Read your way through Utah

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Start reading the land. Begin with “The Broken Land: Adventures in the Geology of the Great Basin” by Frank DeCourten, along with Stephen Trimble’s beautifully written and photographed “The Sagebrush Ocean: A Natural History of the Great Basin.” For the iconic high desert of Utah National Parks, see “The geology of southern Utah's parks, monuments, and wildlands,”by Robert Fillmore. And to get a more personal feel for Arches and Canyonlands, “Blow sand into your soul: Bates Wilson, The Heart of Canyonlands,” by Jen Jackson Quintano, is a lively biography of Wilson, who advocated for her protection. “A Naturalist's Guide to Canyon Country”, by David B. Williams, is an essential companion, with more than 270 plants and animals identified and described within their ecological communities.

Indigenous voices are strong and varied in Utah. Excellent “by Ute historian Forrest S. Cuch”TO History of the American Indians of Utah” features the eight federally recognized tribal nations located in the state. “Navajo Mountain and Rainbow Bridge Religion,” by Karl W. Luckert, provides transcriptions of oral histories by Diné elders who shared traditional knowledge associated with the Rainbow Bridge, one of the largest sandstone arches in the world, accessible by boat on Lake Powell. “At the edge of morning: native voices speak through the bear's ears,” edited by Jacqueline Keeler, is an evocation of why these sacred lands are important to native communities; includes voices such as Regina Lopez Whiteskunk, Willie Grayeyes and Jonah Yellowman. Stacie Shannon Denetsosie's stunning debut collection, “The Missing Morningstar: And Other Stories,” was recently published, to excellent reviews.

Start with the classics, like “Desert Loner: A Season in the Desert”, by Edward Abbey, a wilderness anti-memoir set in Arches National Park in the years when Abbey was a park ranger there. Published in 1968, it can be considered a Toreauvian counterpoint to the turbulence surrounding the Vietnam War. Then, for a novel with a tendency toward sabotage, Abbey “The wrench gang can inspire you, as did the environmental group Earth First! – reinvent the Colorado River without Glen Canyon Dam. If you find Abbey's politics problematic, I suggest the bold “Desert Cabal: A new season in the desert” by Amy Irvine.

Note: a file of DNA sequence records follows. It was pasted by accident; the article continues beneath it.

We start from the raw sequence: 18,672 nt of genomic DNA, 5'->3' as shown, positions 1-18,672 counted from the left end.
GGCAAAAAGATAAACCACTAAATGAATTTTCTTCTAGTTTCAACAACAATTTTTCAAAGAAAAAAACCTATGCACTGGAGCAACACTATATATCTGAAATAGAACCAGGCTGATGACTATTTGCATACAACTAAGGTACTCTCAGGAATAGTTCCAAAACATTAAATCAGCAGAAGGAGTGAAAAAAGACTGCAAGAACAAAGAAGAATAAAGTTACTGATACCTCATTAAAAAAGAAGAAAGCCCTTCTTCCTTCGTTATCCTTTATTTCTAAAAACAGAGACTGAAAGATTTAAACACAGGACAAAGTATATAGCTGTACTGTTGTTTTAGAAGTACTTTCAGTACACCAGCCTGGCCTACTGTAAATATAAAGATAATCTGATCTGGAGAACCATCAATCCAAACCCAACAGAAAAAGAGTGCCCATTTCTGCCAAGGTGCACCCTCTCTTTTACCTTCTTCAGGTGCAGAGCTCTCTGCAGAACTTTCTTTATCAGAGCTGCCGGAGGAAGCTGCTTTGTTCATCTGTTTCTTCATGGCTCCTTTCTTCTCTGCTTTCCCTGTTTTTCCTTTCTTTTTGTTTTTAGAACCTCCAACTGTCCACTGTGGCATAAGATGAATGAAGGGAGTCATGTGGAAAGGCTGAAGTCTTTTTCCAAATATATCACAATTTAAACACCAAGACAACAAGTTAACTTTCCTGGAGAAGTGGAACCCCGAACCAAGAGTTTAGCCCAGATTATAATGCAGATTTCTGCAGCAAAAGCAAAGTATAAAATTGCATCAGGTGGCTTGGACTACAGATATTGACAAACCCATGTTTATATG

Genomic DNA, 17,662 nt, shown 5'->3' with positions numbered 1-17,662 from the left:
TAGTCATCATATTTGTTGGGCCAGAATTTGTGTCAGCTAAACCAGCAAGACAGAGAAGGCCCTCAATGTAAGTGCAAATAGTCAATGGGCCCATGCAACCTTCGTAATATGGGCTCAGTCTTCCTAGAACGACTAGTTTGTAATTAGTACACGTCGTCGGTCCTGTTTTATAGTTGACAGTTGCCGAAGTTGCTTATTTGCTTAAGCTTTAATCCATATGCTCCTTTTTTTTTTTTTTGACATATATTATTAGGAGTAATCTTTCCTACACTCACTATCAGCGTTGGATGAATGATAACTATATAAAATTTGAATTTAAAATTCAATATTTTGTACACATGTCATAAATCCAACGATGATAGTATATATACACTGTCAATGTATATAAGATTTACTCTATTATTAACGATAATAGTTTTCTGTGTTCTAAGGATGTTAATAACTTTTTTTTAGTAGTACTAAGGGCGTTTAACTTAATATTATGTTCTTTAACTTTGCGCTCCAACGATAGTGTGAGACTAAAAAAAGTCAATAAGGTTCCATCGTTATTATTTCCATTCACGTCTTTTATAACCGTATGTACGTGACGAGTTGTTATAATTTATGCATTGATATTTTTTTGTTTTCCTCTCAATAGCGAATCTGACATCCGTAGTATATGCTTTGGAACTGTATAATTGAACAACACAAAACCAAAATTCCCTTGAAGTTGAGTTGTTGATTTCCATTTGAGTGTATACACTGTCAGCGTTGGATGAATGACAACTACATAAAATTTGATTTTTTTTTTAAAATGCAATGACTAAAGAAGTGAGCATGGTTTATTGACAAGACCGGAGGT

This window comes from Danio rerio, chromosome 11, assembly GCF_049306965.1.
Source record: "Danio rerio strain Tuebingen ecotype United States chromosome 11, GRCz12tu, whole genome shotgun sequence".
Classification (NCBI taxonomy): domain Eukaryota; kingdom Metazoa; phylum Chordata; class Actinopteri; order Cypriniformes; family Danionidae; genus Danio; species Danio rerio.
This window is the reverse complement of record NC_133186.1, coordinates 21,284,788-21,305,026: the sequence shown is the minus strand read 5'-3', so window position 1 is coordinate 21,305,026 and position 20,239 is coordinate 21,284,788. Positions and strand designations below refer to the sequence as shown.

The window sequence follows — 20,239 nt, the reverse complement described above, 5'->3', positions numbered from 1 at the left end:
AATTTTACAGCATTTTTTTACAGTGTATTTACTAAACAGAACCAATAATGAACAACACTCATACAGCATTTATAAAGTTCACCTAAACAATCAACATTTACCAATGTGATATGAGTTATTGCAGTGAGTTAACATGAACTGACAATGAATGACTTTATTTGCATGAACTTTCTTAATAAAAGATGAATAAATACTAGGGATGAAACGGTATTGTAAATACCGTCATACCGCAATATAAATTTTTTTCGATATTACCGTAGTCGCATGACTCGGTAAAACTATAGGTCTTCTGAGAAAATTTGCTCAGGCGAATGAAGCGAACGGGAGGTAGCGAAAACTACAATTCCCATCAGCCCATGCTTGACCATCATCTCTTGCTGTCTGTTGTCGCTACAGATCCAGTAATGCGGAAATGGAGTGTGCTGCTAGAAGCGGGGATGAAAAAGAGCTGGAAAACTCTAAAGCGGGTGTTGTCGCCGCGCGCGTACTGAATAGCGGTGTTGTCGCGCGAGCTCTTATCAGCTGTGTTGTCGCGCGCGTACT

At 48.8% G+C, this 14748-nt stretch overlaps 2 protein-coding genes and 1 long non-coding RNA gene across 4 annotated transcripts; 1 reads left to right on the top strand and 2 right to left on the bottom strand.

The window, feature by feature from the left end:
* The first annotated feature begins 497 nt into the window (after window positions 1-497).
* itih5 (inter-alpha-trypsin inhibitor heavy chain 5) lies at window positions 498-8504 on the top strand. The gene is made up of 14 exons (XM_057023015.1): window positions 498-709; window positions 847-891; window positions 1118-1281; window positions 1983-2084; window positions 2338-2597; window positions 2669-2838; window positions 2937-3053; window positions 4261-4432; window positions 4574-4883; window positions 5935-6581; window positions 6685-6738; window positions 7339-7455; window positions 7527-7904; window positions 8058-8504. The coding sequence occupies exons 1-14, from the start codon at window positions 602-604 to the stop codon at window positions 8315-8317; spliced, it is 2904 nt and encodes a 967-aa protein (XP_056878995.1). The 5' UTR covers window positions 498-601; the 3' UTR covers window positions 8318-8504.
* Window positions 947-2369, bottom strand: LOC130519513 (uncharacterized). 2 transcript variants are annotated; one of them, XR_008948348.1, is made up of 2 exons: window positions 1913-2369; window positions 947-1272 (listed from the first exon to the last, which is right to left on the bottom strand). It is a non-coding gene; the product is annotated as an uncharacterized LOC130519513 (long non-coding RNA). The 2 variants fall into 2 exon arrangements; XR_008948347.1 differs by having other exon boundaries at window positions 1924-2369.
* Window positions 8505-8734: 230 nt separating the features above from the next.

“The Last Trickster's Waltz: Beauty and Violence in the Desert Southwest” and “The anthropology of turquoise: reflections on the desert, the sea, the stone and the sky”, by Ellen Meloy, are sharp works with witty storytelling that use cultural tensions between the land and a politics of extraction (of uranium, oil and gas, or coal) to complicate the scenario. Craig Childs’ elegant exploration of archeology in “House of Rain: Tracking a vanished civilization across the American Southwest” takes the reader back in time, to pre-population cultures whose pictographs and petroglyphs tell stories in stone near the cliff dwellings they left behind. And the book of him”The secret knowledge of water“It couldn't be more pertinent to our current megadrought.

Two biographies create a foundation for understanding the Church of Jesus Christ of Latter-day Saints: “Joseph Smith: Rolling rough stones,” by Richard Lyman Bushman, and “Brigham Young: Pioneering prophet,”by John G. Turner. Both authors present these iconic figures in human terms. The charisma of Smith as a mystic and Young as a visionary pragmatist led the “saints” to a theology of Western expansion only to discover that they had a salt desert to tame. Two of my other favorite Mormon books are Maurine Whipple's novel ““The Giant Joshua” and the autobiography of Annie Clark Tanner “a mormon mother.” Both are tough and tender comments on how patriarchy and polygamy shape women's lives as they endure heartbreak and deepen their spiritual strength. “mormon country” and “Recapitulation,” by Wallace Stegner, are wise works of historical intelligence, with rich depictions of post-settlement Salt Lake City. And that of Jonathan T. Bailey”When I Was Red Clay: A Journey of Identity, Healing, and Wonder is a brave memoir of growing up gay in a rural Mormon community and avoiding erasure by finding refuge in nature.



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